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2008/08/21 10:42 KST
NORTH KOREA NEWSLETTER NO. 17 (August 21, 2008)


Koreas Mark Aug. 15 Liberation Day at Separate Events

SEOUL (Yonhap) -- Reflecting the chilled inter-Korean relations, South and North Korea marked the Aug. 15 Liberation Day anniversary at separate functions instead of a joint event, as previously held. From 2001-2006, the Koreas held joint celebrations for the anniversary marking the day in 1945 when Korea was liberated from Japanese colonial rule.

   The two Koreas decided on separate events in June, when civilian delegations completed a joint event marking the eighth anniversary of a landmark summit between the two countries.

   North Korea did not hold a massive meeting for Liberation Day, but its main newspaper urged Japan to give compensation for the brutal colonial rule of Korea and the looting of Korea's priceless resources.

   According to the North's main Internet media site "Uriminzokkiri," meaning "Between Our People," Rodong Sinmun, the organ of the North's ruling Workers' Party, claimed that the history of Japan is the history of invasion and looting, saying, "The history of crime will be neither covered nor destroyed."

   In an editorial, Rodong Sinmun also said that the liberation of the country put an end to the dark era of national suffering, and the Korean people have since then become the proud masters of a sovereign and independent state to build a new life. "The modern history of Korea is the history of President Kim Il-sung, and the country is Kim Il-sung's Korea shining with his august name."

   Meanwhile, the North, South and Overseas Side Committees for Implementing the June 15 Joint Declaration on Aug. 15 issued a joint statement on "the Japanese imperialists' vicious colonial rule over the Korean nation," saying that "Japan has not yet admitted the thrice-cursed crimes it committed against the Korean people, but is getting more frantic in distortion of its history of aggression, moves to grab Dokdo islets and political suppression of Koreans in Japan."

   "Japan, far from making reparation, is whitewashing its history of aggression and crimes and openly betraying its scheme for reinvasion," the statement said. If Japan does not want to see itself isolated in the international community, it should make an apology and reparation for having imposed numerous human and material losses upon the Korean people and put an immediate halt to the distortion of history, it said.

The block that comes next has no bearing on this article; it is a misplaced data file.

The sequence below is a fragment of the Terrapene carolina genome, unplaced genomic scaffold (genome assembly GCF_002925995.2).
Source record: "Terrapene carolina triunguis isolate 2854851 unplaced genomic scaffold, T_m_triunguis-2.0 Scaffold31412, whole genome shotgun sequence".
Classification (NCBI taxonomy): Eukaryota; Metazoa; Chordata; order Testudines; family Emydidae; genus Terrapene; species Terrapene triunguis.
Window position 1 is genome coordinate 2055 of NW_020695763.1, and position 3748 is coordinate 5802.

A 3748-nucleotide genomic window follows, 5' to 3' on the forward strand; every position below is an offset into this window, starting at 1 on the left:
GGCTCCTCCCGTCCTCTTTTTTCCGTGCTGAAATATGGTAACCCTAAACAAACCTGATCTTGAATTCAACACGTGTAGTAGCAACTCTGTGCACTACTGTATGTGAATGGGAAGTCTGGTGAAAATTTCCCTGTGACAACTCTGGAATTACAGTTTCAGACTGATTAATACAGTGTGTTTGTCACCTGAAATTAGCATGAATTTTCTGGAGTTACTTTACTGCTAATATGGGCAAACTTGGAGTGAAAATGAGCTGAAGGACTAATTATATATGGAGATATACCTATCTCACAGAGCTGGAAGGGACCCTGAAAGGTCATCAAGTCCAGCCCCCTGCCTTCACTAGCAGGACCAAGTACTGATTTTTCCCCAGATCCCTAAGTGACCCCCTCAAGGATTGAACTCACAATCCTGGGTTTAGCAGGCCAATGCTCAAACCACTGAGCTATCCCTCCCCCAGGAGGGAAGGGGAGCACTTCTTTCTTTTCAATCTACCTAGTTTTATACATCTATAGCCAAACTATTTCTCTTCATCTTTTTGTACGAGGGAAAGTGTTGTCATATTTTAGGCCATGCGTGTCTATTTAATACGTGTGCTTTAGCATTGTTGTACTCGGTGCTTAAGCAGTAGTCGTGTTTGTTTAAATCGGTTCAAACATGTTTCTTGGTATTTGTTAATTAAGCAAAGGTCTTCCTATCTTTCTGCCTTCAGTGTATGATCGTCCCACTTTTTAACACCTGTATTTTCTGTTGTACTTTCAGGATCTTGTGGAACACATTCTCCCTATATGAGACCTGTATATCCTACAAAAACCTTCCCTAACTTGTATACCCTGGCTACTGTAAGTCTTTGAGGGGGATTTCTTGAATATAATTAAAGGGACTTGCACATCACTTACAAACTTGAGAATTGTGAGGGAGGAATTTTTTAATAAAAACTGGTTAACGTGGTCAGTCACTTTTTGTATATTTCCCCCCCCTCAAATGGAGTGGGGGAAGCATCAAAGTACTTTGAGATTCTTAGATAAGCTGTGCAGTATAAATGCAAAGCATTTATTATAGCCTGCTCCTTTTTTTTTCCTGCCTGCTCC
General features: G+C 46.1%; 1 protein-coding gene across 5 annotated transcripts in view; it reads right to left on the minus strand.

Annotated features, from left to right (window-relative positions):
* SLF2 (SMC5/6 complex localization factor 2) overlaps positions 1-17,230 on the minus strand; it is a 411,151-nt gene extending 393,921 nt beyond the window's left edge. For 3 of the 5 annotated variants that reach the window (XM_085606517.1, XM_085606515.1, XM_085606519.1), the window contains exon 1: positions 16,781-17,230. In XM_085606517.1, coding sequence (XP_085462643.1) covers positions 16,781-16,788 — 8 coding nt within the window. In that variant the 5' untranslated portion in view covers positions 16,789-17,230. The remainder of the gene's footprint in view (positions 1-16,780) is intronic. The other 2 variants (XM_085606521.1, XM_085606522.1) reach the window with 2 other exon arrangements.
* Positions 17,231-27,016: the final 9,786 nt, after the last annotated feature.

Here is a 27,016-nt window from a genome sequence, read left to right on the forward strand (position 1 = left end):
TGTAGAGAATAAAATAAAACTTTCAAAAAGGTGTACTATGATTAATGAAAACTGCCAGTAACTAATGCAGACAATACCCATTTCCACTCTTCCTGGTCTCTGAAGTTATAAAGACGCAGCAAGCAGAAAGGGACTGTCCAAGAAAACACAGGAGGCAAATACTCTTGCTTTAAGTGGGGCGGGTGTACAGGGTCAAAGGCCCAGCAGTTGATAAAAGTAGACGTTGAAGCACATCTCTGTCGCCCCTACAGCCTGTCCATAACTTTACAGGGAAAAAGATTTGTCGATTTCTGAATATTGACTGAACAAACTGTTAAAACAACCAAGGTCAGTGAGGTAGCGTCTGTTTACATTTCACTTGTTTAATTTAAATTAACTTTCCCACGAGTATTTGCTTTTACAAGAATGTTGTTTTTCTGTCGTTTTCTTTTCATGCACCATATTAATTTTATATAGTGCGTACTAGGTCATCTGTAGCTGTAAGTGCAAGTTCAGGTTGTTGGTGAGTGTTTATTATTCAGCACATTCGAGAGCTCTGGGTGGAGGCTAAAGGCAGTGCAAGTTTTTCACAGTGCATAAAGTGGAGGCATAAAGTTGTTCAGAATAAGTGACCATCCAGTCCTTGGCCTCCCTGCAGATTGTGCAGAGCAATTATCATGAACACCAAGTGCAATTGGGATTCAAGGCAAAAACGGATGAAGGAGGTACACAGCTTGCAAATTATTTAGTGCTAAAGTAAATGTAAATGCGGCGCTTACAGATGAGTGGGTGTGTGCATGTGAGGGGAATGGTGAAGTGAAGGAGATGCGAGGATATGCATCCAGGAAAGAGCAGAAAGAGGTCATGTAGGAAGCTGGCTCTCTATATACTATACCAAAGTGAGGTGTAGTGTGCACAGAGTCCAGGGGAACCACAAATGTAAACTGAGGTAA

North Korean leader Kim Jong-il received a message of greetings from Russian President Dmitri Anatoliyevich Medvedev on Aug. 15 on the occasion of the day of Korea's liberation.

   "The Korean people gained freedom through the protracted self-sacrificing struggle against colonial subjugation," the Russian president's message said. "And the Soviet Army made a decisive contribution to defeating Japanese militarism in the Far Eastern region. We support constructive cooperation and development between the north and south of Korea to strengthen the security and stability on the Korean Peninsula and overall in Asia."


S. Korea Pulls More Workers From N. Korean Resort

SEOUL (Yonhap) -- Upon the request of North Korea, additional South Korean and foreign workers have left a South Korean-run resort in North Korea this week amid lingering tension over the killing of a South Korean tourist there.

   South Korea suspended tourism to the North's Mt. Kumgang resort after Park Wang-ja, a 53-year-old housewife from Seoul, was shot dead by a North Korean soldier while vacationing at the resort on July 11. The resort on the North's east coast has been open to South Korean tourists since 1998.

   The North's tourism authorities in control of the area asked Hyundai Asan, the tour operator, to further cut the number of residents at the resort to 200 by Aug. 20, Kim Ho-nyoun, spokesman for the Unification Ministry, told reporters on Aug. 18. The request came after North Korea announced it will eject "unnecessary" South Korean personnel from the resort in steps beginning Aug. 18.

   "I understand a senior-level official of the North's Guidance Bureau for the Comprehensive Development of Scenic Spots visited Hyundai Asan's office at Mt. Kumgang last week to deliver the verbal message," Kim said.
As of Aug. 18, 536 workers, including 114 South Koreans, were staying at the resort, with 337 of them scheduled to return to the South by Aug. 20. Following the pullout, only 199 people -- 74 South Koreans and 125 other nationals deemed "necessary" to manage the resort -- will remain, according to the ministry.

   North Korea has rejected Seoul's demand for a joint probe into the killing, defending the shooting as a "self-defense measure." Park had entered a fenced-off North Korean military zone while strolling along the beach within the Mt. Kumgang resort.